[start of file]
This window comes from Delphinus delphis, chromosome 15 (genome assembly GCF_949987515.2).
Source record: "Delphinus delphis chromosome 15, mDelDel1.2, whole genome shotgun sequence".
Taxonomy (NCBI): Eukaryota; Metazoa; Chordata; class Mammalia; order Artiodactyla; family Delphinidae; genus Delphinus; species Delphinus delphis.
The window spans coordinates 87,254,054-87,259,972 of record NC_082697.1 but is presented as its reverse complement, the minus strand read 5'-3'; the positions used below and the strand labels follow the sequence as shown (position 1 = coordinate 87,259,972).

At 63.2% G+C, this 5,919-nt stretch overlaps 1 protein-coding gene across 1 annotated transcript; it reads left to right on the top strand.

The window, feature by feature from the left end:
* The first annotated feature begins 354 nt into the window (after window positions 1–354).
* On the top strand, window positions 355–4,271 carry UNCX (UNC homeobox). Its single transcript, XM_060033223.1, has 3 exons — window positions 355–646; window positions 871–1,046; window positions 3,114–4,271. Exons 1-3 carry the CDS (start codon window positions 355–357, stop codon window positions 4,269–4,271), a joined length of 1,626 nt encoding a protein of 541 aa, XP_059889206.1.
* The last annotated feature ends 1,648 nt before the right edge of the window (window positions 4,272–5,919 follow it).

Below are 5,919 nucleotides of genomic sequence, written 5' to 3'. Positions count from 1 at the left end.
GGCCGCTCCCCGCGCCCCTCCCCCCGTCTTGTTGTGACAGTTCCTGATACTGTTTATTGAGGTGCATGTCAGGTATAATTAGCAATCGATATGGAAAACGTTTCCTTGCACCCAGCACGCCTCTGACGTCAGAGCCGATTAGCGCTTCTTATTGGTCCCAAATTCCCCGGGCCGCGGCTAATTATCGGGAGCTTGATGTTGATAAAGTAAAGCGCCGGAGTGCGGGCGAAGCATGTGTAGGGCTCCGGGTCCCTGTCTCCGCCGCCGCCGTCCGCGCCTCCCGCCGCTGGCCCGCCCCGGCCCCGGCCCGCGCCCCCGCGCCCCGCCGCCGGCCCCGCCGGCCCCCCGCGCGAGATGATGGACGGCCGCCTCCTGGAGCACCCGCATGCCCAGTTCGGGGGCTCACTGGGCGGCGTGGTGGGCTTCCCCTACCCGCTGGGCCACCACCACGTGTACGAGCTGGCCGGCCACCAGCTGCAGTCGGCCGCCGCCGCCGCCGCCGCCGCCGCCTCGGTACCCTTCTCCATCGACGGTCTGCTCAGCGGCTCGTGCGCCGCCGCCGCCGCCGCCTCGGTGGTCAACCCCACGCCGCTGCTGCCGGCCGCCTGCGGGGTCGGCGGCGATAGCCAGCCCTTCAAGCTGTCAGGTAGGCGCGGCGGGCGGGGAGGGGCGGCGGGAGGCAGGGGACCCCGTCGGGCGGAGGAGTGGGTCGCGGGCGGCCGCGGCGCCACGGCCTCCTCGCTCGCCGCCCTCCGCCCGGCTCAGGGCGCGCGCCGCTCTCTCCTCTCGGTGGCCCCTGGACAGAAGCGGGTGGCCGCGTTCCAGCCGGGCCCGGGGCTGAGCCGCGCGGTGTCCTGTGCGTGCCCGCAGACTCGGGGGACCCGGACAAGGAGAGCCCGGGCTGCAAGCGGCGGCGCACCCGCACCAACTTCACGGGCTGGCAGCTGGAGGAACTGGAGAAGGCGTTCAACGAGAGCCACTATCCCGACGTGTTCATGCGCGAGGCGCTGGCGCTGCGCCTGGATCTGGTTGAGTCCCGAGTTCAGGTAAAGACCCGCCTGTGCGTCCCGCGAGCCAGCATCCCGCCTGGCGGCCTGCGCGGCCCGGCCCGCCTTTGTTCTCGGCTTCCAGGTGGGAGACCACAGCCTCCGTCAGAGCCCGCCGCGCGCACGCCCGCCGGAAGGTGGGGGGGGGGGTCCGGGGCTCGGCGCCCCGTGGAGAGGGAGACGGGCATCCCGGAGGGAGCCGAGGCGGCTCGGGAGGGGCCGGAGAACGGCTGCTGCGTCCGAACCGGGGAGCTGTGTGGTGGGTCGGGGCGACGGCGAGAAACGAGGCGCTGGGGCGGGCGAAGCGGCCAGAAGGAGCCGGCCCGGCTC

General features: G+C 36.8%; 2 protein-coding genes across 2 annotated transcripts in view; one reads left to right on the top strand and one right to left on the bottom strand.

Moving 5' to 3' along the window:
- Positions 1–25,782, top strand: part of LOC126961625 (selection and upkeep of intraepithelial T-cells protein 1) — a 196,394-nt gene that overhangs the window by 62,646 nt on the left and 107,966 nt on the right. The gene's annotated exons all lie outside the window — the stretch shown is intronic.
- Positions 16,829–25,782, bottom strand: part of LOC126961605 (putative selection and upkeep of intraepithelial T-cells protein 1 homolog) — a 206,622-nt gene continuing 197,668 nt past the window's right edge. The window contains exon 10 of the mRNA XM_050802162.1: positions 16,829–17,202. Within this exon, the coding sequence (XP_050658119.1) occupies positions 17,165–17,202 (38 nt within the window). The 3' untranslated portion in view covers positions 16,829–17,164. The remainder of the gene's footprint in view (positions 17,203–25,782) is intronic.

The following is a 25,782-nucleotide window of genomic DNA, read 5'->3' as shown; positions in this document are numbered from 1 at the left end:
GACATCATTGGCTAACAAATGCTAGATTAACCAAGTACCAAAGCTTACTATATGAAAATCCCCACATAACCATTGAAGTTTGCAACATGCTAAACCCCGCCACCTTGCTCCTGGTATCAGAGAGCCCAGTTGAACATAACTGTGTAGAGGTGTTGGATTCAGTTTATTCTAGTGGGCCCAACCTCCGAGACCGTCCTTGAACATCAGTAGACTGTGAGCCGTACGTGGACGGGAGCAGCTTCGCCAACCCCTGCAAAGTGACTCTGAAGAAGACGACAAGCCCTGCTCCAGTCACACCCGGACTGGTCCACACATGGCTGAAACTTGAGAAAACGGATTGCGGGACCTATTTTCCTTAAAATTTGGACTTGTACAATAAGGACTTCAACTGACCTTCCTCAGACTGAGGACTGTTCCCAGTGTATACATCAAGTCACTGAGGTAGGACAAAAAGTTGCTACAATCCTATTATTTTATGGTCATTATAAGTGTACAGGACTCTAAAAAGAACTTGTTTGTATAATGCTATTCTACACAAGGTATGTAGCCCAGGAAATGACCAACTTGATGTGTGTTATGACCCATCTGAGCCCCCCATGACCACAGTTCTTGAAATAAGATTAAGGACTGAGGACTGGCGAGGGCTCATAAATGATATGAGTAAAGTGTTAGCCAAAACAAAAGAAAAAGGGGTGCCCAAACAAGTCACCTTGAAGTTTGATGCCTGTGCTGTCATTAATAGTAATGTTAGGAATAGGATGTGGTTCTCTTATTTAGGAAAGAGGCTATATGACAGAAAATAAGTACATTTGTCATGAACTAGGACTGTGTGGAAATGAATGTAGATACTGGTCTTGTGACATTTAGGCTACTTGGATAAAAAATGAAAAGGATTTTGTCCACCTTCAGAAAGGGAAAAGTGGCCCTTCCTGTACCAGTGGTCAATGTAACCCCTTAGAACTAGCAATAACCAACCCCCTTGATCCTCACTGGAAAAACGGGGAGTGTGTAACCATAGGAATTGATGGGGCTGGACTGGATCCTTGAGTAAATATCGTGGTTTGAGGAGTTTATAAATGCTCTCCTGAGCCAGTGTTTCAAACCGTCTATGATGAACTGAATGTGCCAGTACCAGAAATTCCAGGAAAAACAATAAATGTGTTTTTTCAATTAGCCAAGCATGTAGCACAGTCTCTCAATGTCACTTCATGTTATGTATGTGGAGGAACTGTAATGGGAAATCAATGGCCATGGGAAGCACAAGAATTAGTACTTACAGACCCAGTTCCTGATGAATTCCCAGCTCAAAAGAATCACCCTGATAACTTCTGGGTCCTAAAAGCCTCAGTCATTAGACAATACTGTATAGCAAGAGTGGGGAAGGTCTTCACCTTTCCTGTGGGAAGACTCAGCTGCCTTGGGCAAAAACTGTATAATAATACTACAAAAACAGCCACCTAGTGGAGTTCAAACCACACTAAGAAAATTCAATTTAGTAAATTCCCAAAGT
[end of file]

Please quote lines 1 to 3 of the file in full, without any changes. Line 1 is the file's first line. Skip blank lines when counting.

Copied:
This window comes from Delphinus delphis, chromosome 15 (genome assembly GCF_949987515.2).
Source record: "Delphinus delphis chromosome 15, mDelDel1.2, whole genome shotgun sequence".
Taxonomy (NCBI): Eukaryota; Metazoa; Chordata; class Mammalia; order Artiodactyla; family Delphinidae; genus Delphinus; species Delphinus delphis.